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Template:Infobox gene RAC-gamma serine/threonine-protein kinase is an enzyme that in humans is encoded by the AKT3 gene.[1][2]


The protein encoded by this gene is a member of the AKT subfamily of serine/threonine protein kinases. AKT kinases are known to be regulators of cell signaling in response to insulin and growth factors. They are involved in a wide variety of biological processes including cell proliferation, differentiation, apoptosis, tumorigenesis, as well as glycogen synthesis and glucose uptake. This kinase has been shown to be stimulated by platelet-derived growth factor (PDGF), insulin, and insulin-like growth factor 1 (IGF1). Alternatively splice transcript variants encoding distinct isoforms have been described.[3] Mice lacking Akt3 have a normal glucose metabolism (no diabetes), have approximately normal body weight, but have a 25% reduction in brain mass. Incidentally, Akt3 is highly expressed in the brain.


AKT3 has been shown to interact with Protein kinase Mζ.[4]


  1. Brodbeck D, Cron P, Hemmings BA (Apr 1999). "A human protein kinase Bgamma with regulatory phosphorylation sites in the activation loop and in the C-terminal hydrophobic domain". J Biol Chem. 274 (14): 9133–6. PMID 10092583. doi:10.1074/jbc.274.14.9133.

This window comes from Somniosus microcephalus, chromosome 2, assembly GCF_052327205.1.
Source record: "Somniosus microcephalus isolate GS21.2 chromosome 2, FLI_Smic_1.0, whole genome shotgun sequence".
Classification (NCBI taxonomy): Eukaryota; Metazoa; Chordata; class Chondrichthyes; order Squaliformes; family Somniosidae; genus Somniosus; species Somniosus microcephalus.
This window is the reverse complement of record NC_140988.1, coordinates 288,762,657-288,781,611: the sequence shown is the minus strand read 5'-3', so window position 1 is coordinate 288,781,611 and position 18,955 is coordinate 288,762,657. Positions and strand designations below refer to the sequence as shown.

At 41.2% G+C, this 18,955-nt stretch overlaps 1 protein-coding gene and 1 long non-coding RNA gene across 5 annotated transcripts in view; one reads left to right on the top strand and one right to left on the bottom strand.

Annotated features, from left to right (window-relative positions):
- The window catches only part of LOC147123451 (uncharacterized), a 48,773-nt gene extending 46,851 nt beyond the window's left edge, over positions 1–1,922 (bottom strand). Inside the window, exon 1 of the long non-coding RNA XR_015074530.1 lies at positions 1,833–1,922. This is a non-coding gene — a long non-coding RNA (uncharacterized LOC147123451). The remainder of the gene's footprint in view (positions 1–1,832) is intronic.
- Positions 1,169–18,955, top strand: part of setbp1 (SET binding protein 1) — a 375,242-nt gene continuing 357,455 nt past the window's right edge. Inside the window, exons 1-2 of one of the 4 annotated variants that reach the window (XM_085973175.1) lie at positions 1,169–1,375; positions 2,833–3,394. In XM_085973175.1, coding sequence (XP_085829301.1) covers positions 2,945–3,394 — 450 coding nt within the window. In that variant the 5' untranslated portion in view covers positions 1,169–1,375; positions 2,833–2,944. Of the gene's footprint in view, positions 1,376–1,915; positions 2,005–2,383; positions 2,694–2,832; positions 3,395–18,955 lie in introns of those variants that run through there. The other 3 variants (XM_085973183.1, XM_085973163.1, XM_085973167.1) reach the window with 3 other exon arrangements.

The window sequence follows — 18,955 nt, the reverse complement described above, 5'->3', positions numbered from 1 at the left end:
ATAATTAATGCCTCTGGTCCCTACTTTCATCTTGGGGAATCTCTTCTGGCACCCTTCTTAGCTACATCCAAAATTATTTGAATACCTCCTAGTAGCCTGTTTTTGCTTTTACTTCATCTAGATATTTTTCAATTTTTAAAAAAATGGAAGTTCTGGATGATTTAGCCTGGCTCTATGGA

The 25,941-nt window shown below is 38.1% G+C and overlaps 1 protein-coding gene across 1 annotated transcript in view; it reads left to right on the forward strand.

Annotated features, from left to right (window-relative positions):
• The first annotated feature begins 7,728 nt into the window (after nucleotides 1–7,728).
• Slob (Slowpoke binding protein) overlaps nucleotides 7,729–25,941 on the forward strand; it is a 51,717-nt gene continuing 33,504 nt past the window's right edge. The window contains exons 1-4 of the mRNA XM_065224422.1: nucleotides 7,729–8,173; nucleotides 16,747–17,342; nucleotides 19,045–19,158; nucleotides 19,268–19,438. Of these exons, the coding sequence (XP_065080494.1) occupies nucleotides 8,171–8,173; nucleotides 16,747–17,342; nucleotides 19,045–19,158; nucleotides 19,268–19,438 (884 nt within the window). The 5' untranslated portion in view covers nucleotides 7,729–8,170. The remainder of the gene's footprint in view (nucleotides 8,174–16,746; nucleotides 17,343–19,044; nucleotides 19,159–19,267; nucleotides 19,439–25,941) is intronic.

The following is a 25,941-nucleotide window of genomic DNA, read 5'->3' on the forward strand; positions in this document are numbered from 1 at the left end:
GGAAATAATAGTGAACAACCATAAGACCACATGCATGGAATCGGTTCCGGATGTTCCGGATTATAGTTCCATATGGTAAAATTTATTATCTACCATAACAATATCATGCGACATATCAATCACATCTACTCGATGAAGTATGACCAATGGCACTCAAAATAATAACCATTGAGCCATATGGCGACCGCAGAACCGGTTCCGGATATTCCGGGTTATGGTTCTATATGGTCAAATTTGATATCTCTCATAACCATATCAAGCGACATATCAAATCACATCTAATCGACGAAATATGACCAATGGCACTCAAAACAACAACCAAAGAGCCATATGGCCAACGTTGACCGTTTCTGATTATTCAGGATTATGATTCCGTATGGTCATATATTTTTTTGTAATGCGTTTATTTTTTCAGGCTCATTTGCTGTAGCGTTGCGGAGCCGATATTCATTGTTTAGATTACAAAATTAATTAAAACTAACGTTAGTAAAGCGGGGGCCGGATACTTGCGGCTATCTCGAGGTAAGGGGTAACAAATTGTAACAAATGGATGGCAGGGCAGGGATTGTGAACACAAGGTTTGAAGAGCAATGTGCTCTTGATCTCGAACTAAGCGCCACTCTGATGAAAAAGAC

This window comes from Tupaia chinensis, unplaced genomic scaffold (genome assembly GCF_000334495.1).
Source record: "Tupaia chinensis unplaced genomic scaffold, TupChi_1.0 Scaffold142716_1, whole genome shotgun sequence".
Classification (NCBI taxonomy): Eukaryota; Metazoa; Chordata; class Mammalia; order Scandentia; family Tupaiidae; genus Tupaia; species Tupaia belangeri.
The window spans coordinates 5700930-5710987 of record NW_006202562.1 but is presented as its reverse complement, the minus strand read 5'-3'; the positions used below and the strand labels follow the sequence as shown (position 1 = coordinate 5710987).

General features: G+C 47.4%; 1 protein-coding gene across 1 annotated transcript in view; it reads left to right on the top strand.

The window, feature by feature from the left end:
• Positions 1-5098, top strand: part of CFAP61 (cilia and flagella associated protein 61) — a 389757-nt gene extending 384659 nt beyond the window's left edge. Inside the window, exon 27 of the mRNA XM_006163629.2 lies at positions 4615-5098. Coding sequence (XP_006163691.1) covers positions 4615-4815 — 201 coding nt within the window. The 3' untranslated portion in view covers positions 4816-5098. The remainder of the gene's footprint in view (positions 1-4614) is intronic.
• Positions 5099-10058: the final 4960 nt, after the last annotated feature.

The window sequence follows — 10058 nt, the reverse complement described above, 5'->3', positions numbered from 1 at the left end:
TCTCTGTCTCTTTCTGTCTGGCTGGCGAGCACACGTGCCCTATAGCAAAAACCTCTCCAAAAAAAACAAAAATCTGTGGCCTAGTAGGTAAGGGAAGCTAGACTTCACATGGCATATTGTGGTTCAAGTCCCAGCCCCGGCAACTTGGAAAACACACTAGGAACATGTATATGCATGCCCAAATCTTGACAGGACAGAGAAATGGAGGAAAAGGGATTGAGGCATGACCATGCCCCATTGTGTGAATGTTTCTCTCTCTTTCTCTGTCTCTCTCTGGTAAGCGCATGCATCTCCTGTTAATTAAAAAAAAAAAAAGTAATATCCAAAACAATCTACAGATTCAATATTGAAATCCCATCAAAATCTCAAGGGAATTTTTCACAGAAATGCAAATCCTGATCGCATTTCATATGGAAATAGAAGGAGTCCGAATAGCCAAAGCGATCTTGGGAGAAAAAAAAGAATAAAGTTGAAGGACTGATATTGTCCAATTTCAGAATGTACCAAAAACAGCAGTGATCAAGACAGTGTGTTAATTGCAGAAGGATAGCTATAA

2. Nakatani K, Sakaue H, Thompson DA, Weigel RJ, Roth RA (Jun 1999). "Identification of a human Akt3 (protein kinase B gamma) which contains the regulatory serine phosphorylation site". Biochem Biophys Res Commun. 257 (3): 906–10. PMID 10208883. doi:10.1006/bbrc.1999.0559. 
  3. "Entrez Gene: AKT3 v-akt murine thymoma viral oncogene homolog 3 (protein kinase B, gamma)". 
  4. Hodgkinson CP, Sale EM, Sale GJ (2002). "Characterization of PDK2 activity against protein kinase B gamma". Biochemistry. 41 (32): 10351–9. PMID 12162751. doi:10.1021/bi026065r. 

Further reading

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